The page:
I've realized that one of the things designers are most interested in is to hear how their peers have managed to have media success and learn how it has impacted their interior design businesses. To paint that picture I decided to start a series of interviews with designers that have experience with PR and are open to share their successes, failures and lessons in using it. The goal is to provide inspiration, insights and learnings that can help you determine if and how PR may work for your business.
My first guest is Pamela Durkin, ASID, LEED AP ID+C, from Pamela Durkin Designs. I recently had a chat with her on Instagram about the power of PR and let me tell you, she's a pro. (And she has the best glasses!)
Please tell me the 3 most important things about yourself and your business.
Pam: I’m a 30-year design veteran. My clients are high net worth individuals who move to Naples, FL to enjoy their 2nd, 3rd or 4th home.
I am now teaching other designers what I have learned over my career so they, too, can have a life and a business they love!
When and why did you start integrating PR into your marketing?
Pam: I’ve been using PR and placements pretty consistently over my 30-year career. I think placements are so much more powerful than ads, so I’ve always sought those out.
What has been your biggest media success, and what your biggest “failure”, i.e. learning?
Pam: I was lucky enough to get on a TV for 2 segments just a few months back. As much as I’d like to think it was in my control, it really was a stroke of good fortune. I had participated in a local charity event for the Ronald McDonald House. In my concept statement, I mentioned that I could relate to what the parents were going through because my son had been in Neonatal Intensive Care when he was born. Even though that was 17 years in the past, the media picked it up as a ‘Human Interest Story.’ It took me completely by surprise but what I learned is that tying our design work to meaningful connection and storytelling is so important. To me, that was my biggest media success.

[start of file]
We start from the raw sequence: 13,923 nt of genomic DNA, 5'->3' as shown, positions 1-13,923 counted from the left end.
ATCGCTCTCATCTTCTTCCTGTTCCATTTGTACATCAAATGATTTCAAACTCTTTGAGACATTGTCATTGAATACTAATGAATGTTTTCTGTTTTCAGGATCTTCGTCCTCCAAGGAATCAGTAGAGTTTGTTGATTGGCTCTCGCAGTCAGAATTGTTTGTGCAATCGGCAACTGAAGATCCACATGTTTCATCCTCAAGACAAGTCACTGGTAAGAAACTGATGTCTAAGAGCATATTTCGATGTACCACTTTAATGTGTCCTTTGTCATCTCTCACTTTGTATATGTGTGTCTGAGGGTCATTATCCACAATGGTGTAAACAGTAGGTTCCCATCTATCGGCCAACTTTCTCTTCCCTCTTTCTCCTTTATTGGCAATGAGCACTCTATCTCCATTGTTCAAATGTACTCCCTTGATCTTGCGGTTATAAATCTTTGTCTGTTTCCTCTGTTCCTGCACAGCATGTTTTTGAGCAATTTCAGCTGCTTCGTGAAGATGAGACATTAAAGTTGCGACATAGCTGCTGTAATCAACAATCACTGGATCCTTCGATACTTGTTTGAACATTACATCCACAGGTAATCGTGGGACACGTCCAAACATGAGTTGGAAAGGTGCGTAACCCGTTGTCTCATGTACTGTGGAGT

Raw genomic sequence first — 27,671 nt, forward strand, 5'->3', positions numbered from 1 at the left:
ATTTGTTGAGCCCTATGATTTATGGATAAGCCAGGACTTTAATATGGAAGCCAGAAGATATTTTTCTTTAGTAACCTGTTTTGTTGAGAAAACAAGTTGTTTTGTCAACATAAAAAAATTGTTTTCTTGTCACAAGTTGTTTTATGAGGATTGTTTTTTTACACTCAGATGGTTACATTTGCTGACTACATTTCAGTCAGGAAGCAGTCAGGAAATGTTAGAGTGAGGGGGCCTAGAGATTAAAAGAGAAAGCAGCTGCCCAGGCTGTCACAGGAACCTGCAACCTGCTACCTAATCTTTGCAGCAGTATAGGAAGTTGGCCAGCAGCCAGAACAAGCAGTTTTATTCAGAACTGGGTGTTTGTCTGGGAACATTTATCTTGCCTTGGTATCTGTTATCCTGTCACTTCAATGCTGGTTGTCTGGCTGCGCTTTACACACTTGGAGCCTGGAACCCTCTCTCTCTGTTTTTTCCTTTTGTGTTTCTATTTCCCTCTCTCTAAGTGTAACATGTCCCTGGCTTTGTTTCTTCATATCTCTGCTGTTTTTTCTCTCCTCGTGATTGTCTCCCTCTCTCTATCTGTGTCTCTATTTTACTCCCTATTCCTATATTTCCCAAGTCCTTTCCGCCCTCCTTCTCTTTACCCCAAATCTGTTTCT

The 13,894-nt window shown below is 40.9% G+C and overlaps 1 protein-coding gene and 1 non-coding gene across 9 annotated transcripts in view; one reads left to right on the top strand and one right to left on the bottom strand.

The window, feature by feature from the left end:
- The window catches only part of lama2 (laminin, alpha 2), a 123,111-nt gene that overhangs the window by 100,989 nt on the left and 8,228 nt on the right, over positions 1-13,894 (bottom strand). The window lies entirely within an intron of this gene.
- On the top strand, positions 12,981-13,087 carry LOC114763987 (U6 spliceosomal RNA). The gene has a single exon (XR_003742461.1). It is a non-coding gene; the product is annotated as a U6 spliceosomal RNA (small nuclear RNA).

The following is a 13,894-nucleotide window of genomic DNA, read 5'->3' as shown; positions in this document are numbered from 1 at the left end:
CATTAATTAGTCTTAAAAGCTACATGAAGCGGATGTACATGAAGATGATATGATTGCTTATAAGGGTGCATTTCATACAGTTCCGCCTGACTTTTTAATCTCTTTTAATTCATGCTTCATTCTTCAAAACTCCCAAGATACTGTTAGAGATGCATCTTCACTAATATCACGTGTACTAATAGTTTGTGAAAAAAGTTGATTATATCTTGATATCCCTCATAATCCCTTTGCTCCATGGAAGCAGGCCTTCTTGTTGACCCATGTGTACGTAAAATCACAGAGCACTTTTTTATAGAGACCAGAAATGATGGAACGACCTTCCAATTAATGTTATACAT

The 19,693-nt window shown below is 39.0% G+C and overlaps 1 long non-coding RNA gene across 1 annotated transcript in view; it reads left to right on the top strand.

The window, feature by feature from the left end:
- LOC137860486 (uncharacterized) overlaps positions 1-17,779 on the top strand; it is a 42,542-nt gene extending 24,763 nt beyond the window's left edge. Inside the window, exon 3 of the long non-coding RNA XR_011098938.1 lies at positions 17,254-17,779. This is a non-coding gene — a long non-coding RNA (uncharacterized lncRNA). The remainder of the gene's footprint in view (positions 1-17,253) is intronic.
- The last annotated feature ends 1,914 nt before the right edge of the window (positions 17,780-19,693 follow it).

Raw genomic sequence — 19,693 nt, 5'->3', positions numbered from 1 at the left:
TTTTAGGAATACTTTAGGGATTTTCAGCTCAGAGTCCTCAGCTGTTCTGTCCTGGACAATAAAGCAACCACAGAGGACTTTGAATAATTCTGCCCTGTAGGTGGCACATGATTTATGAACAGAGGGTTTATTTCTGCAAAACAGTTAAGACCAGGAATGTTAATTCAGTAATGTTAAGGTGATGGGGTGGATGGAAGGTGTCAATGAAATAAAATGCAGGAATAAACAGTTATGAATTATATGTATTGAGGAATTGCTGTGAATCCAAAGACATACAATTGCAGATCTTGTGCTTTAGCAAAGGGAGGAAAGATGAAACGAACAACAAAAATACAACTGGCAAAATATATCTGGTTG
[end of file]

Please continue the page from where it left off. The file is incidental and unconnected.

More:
As for a learning experience, I was spending a lot of time commenting on reporter inquiries but realized that I was not speaking to my ideal client. The content I was participating in was geared towards a DIY client and not the affluent, which is my market. I realized that not all media coverage is good coverage so now I set my ego aside and am much more choosy on what I participate in.
What impact has getting published and being visible in the media had on your business?
Pam: To be honest, I think it has helped in multiple ways. Of course, it elevates my design business and authority in my market. Anytime you’re published, it’s an instant credibility boost. It also provides a nice validation from an outside source that the work I am doing is noticed and seen as different. Let’s be honest, all creatives need that feedback to keep producing great work. I’ve also learned to make the most of those placements by talking about them in social media, adding them to my monthly newsletter, putting them on my website and adding printouts to my pre-sale packet.
What is your best advice for interior designers who are considering PR?
Pam: Start small but definitely go ahead and start. An easy way to get noticed is to sign up for the free version of HARO (Help a Reporter Out). You can get media inquiries from reporters looking for sound bites from designers. Also, don’t underestimate the value of local placements. Reach out to your local editors and offer to be a resource to them. Along with the pretty pictures, be sure to tell the stories about the challenges you faced on a project and how they got resolved.
Follow Pam on Instagram to learn more.
P.S. One of the recent new Get Ink DIY offerings is a subscription to curated media opportunities for interior designers that come from HARO and other sources. Check it out if you are interested in a shortcut to media fame.